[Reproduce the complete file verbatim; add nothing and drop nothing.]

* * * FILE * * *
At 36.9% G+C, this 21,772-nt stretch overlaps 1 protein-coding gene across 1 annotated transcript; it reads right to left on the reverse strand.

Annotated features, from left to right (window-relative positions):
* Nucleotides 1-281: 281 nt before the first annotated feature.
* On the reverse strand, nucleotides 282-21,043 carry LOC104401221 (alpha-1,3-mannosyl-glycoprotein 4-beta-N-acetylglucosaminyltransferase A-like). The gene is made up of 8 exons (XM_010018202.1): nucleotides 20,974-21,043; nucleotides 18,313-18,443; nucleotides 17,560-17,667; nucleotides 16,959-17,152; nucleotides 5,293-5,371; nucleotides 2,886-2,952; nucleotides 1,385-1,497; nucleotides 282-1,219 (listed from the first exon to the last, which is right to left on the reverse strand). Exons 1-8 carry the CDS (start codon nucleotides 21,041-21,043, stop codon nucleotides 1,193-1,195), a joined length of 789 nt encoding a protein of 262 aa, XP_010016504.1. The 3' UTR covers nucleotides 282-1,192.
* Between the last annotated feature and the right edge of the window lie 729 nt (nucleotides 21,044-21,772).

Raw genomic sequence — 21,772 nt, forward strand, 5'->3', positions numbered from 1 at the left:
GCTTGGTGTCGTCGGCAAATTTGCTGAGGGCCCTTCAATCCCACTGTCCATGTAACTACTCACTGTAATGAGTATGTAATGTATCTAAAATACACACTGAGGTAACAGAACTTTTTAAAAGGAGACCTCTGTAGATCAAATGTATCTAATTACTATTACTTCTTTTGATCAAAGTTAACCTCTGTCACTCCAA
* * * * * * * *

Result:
At 36.9% G+C, this 21,772-nt stretch overlaps 1 protein-coding gene across 1 annotated transcript; it reads right to left on the reverse strand.

Annotated features, from left to right (window-relative positions):
* Nucleotides 1-281: 281 nt before the first annotated feature.
* On the reverse strand, nucleotides 282-21,043 carry LOC104401221 (alpha-1,3-mannosyl-glycoprotein 4-beta-N-acetylglucosaminyltransferase A-like). The gene is made up of 8 exons (XM_010018202.1): nucleotides 20,974-21,043; nucleotides 18,313-18,443; nucleotides 17,560-17,667; nucleotides 16,959-17,152; nucleotides 5,293-5,371; nucleotides 2,886-2,952; nucleotides 1,385-1,497; nucleotides 282-1,219 (listed from the first exon to the last, which is right to left on the reverse strand). Exons 1-8 carry the CDS (start codon nucleotides 21,041-21,043, stop codon nucleotides 1,193-1,195), a joined length of 789 nt encoding a protein of 262 aa, XP_010016504.1. The 3' UTR covers nucleotides 282-1,192.
* Between the last annotated feature and the right edge of the window lie 729 nt (nucleotides 21,044-21,772).

Raw genomic sequence — 21,772 nt, forward strand, 5'->3', positions numbered from 1 at the left:
GCTTGGTGTCGTCGGCAAATTTGCTGAGGGCCCTTCAATCCCACTGTCCATGTAACTACTCACTGTAATGAGTATGTAATGTATCTAAAATACACACTGAGGTAACAGAACTTTTTAAAAGGAGACCTCTGTAGATCAAATGTATCTAATTACTATTACTTCTTTTGATCAAAGTTAACCTCTGTCACTCCAA